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Safeguarding Adult Boards – Funding and staff

Schedule 2.2 of the Care Act provides a power for the members of a SAB to:

  • make payments towards expenditure incurred by, or for purposes connected with, the SAB or to
  • provide staff, goods, services, accommodation or other resources for purposes connected with the SAB.

A SAB will require resources to fulfil its legal responsibilities to:

  • consult on, publish and implement a strategic plan for each financial year
  • commission safeguarding adults reviews and act on their findings
  • produce, publish and disseminate an annual report

A SAB will also require resources to meet and function as a local partnership, including:

  • funding for any independent chair
  • administrative support for its meetings
  • administrative support for its infrastructure
  • funding to enable full, meaningful involvement of people with care and support needs and carers
  • funding to ensure people have access to independent advocacy.

Members of a SAB are expected to support the board in its work but no formula has been established for the total budget a SAB might need, nor the contributions to be expected from each member. SABs will need to determine their own local arrangements.

The Care Act 2014 and the Statutory Guidance for SABs do not specify any posts which should be established except the board chair. Some SABs and many local safeguarding children boards have a business manager and/or a business team.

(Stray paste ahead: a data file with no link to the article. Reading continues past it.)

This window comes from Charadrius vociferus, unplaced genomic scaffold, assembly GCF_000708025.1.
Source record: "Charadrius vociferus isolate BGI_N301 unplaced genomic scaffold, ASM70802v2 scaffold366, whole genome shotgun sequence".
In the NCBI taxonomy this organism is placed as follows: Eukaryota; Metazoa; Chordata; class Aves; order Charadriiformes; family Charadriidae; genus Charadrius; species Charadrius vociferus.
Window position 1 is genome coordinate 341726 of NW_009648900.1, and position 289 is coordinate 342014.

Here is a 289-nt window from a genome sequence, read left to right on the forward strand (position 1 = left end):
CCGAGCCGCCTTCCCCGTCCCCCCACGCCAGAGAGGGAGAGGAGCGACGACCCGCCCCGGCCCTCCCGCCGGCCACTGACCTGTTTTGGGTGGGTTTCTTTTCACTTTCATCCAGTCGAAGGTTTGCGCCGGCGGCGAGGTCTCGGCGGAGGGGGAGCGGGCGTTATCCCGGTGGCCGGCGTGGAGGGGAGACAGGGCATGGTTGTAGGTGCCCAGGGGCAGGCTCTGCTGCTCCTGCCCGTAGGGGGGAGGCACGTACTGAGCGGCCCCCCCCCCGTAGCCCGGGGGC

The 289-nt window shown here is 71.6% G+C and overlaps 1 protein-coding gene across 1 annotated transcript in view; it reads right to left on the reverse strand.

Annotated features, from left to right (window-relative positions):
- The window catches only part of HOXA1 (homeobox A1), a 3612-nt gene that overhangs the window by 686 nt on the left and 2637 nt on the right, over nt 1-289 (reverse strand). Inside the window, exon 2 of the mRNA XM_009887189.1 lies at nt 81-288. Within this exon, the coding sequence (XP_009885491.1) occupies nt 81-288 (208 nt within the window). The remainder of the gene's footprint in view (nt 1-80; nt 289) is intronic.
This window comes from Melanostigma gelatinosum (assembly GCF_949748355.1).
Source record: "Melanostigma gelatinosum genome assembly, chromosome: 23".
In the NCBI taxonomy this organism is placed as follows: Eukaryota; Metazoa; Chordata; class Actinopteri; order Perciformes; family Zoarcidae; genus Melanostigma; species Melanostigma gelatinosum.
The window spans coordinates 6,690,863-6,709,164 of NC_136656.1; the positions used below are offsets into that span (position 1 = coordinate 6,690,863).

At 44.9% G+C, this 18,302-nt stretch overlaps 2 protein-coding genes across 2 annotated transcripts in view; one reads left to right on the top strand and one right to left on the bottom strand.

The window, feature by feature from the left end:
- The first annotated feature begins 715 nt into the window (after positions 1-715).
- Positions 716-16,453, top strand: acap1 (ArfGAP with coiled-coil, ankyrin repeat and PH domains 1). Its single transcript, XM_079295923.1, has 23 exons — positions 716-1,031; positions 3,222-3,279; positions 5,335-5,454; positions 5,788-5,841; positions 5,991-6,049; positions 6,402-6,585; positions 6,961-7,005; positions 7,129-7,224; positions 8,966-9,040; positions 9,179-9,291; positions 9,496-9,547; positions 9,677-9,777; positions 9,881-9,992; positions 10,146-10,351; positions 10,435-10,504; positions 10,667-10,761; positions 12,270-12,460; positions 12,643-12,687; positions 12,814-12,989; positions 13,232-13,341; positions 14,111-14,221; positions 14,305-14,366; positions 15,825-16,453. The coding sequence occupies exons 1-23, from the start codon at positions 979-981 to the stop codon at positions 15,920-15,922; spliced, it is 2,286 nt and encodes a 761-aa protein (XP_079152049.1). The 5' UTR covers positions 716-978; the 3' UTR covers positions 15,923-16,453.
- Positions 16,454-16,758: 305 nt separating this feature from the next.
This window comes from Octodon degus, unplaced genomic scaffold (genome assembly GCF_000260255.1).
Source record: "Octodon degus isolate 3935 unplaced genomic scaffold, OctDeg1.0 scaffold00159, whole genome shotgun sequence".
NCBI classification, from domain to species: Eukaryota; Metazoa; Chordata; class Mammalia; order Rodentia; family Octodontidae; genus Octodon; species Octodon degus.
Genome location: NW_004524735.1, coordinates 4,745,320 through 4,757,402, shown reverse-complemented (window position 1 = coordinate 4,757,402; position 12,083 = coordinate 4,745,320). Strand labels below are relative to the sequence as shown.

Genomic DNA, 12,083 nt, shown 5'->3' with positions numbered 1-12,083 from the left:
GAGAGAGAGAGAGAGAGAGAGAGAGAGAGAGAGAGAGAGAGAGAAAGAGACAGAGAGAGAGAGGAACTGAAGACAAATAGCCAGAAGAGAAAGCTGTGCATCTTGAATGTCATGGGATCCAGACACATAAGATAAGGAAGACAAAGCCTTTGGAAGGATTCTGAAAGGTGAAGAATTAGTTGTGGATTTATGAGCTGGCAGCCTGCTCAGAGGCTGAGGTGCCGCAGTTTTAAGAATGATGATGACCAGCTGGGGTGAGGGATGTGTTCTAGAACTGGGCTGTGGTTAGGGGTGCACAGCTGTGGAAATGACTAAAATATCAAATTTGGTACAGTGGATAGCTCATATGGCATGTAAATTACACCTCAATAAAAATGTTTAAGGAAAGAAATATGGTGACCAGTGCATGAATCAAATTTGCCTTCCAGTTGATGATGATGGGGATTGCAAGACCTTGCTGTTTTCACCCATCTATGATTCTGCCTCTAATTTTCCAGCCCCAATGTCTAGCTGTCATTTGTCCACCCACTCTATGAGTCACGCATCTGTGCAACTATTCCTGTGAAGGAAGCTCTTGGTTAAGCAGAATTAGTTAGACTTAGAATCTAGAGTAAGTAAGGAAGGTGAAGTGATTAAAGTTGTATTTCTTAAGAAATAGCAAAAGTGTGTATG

Issues to consider include:

  • Should only statutory SAB members contribute to its budget/resource base?
  • For how many years ahead will agencies be able to make financial commitments to the SAB? How will this be managed?
  • Can the SAB cost contributions in kind?
  • How and by whom will the SAB budget be managed?
  • Who will be able to authorise any expenditure against the budget?
  • What will the SAB’s budget cover – for example, will it cover training of partner agencies’ staff and public information on safeguarding?
  • Is it appropriate for SAB responsibilities to be added to the job descriptions of member agencies’ staff (e.g. chairing subgroups)?
  • If the SAB establishes posts, how will they be recruited and managed to prevent their being subsumed into their host agency during periods of financial and other pressures?
  • Are there opportunities for joint staffing and resourcing between local partnerships such as SABs, local safeguarding children boards and community safety partnerships or across neighbouring SABs?
  • If the SAB does establish support posts, who will be their employer and how will they be supervised and line managed? Who will cover in that person’s absence?
  • Should legal advice be sought as to the independence of the employment arrangements for any support posts?